HP review

Anna Clare McDuff amcduff at math.sunysb.edu
Fri Jul 4 06:49:37 EDT 2003

On Fri, 4 Jul 2003, Hallie O'Donovan wrote:

> Well, yes, except that the HP books already *are* being burned.
> That's why I felt this was unfair.  If Liddle felt that Adams was
> talking through his backside, fine, just ridicule him for his stupid
> or unjustified argument.  But it is different to say 'you're making
> what I feel are stupid criticisms about these books, therefore I'll
> group you with the extremists who are calling for the books to be
> banned/burned/censored'.   When those extremists are so frighteningly
> much in evidence in society.

	I dunno, I agree with you that it's generally a cheap tactic in to
lower the tone of an argument by accusing your opponent of being a
bookburner or whatever, kind of like the old rule that the first person
who mentions Nazi Germany in a debate has lost, but the tone of this
particular argument wasn't ever very high what with Adams' snide (and
logically suspect and factually wrong) insults about what he perceived to
be Rowling's political beliefs. So I don't think we can *in this case*
accuse Liddle of dragging the argument into the gutter :-).  But also,
more generally I think that ridicule is a very good weapon to use against
fear. And the greater and more present the danger the more we need it!
Kind of like the Riddikulus charm used against Boggarts in Harry Potter,
in fact. :-) (for the Potter abstainers I should explain that in the books
the boggart is a shapeshifting bogey that hides in dark places and will
take on the form of whatever the discoverer of the boggart most fears in
an attempt to frighten them to death. Boggarts can be killed by forcing
them to take on a ridiculous shape and then laughing at them). I think
that if we allow book burners to intimidate us, to make us bow before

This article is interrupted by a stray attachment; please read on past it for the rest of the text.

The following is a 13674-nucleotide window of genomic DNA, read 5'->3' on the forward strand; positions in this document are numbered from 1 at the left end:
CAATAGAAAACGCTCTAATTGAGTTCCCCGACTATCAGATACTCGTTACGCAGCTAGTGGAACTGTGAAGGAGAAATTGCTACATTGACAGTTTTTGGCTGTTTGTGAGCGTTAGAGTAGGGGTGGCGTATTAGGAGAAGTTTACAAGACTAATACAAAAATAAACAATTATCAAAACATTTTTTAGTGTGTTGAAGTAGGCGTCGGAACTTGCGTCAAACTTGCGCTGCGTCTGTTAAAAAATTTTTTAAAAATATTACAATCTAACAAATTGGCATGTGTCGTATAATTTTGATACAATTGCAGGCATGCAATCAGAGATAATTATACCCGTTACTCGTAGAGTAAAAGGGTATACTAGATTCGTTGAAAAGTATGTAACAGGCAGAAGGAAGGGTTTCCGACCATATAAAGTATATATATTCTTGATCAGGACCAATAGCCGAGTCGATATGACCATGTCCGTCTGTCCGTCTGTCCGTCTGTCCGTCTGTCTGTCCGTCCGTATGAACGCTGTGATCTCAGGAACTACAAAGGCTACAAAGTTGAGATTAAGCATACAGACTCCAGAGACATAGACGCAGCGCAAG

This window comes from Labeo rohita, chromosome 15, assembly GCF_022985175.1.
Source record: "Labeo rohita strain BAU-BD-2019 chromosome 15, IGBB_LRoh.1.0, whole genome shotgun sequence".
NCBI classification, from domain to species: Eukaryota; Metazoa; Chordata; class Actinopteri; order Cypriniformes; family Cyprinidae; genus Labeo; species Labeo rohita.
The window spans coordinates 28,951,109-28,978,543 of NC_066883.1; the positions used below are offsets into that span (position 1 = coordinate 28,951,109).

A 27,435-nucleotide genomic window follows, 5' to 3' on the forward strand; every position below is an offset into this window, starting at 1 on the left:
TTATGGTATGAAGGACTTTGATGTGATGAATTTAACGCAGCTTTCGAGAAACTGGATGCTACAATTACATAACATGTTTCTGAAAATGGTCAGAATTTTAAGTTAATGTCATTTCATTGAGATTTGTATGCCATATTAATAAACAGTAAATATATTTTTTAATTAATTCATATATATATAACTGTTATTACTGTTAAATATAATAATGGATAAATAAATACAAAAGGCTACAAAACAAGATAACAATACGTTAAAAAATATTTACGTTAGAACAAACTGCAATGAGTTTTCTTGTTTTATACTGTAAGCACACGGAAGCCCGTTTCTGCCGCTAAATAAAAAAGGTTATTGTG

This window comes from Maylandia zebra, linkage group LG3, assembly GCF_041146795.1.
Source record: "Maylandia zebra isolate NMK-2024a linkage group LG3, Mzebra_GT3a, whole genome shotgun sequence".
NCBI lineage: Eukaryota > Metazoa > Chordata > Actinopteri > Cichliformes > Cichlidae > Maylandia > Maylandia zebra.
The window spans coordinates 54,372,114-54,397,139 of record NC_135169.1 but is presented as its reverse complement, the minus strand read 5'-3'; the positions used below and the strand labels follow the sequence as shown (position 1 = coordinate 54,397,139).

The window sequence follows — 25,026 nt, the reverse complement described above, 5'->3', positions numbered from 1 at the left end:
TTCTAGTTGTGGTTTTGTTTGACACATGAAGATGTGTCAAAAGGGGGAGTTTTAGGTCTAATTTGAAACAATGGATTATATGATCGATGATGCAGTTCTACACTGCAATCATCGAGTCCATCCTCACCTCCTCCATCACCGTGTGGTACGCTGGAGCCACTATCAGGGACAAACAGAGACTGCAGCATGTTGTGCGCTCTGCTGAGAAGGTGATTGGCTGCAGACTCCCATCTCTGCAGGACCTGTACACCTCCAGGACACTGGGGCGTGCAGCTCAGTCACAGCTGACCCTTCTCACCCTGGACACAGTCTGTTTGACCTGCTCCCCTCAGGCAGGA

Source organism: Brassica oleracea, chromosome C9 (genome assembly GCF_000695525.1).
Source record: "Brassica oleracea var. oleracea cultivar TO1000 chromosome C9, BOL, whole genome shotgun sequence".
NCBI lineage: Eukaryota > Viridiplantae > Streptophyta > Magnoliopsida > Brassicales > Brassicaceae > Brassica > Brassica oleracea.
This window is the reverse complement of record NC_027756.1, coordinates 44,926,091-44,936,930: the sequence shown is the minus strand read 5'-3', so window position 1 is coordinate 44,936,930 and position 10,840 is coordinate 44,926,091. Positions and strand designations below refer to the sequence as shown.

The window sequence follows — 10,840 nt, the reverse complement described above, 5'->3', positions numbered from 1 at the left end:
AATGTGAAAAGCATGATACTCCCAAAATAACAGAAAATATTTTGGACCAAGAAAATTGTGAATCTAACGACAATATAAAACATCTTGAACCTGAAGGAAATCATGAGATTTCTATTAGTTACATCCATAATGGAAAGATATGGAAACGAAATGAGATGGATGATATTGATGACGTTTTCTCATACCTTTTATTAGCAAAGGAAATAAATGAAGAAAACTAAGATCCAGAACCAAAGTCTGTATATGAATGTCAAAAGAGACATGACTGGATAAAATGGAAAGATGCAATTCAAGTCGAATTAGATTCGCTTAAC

their rage, and take their demands more seriously because otherwise
they'll get out the firelighters and marshmallows, then they've already
won part of the battle. In my ideal world book-burners would merely be
seen as very sad people with an expensive taste in bonfires and so I am
not minded to take them seriously.

	Liddle *does* make it clear, I think, that he's not merely
responding to the Adams article but to the whole debate surrounding it as
well when he said "They were engaged in burning all of their Harry Potter
books, of course - and their Harry Potter videos and Harry Potter mugs,
broomsticks, posters and T-shirts. I suspect, after having absorbed a
Guardian treatise on the work of JK Rowling - and subsequent contributions
to the letters page - your children were similarly occupied over the
weekend. If not, come on, mum and dad, get with the programme - have a
little word, huh?" )  And as for the bookburning elements of his sketch,
well, I think it falls into the category of exaggeration for humourous
effect, and also serves as a warning and reminder that it's just as easy
to reach fascist territory by walking to the extreme left as it is
to get there by walking to the extreme right.


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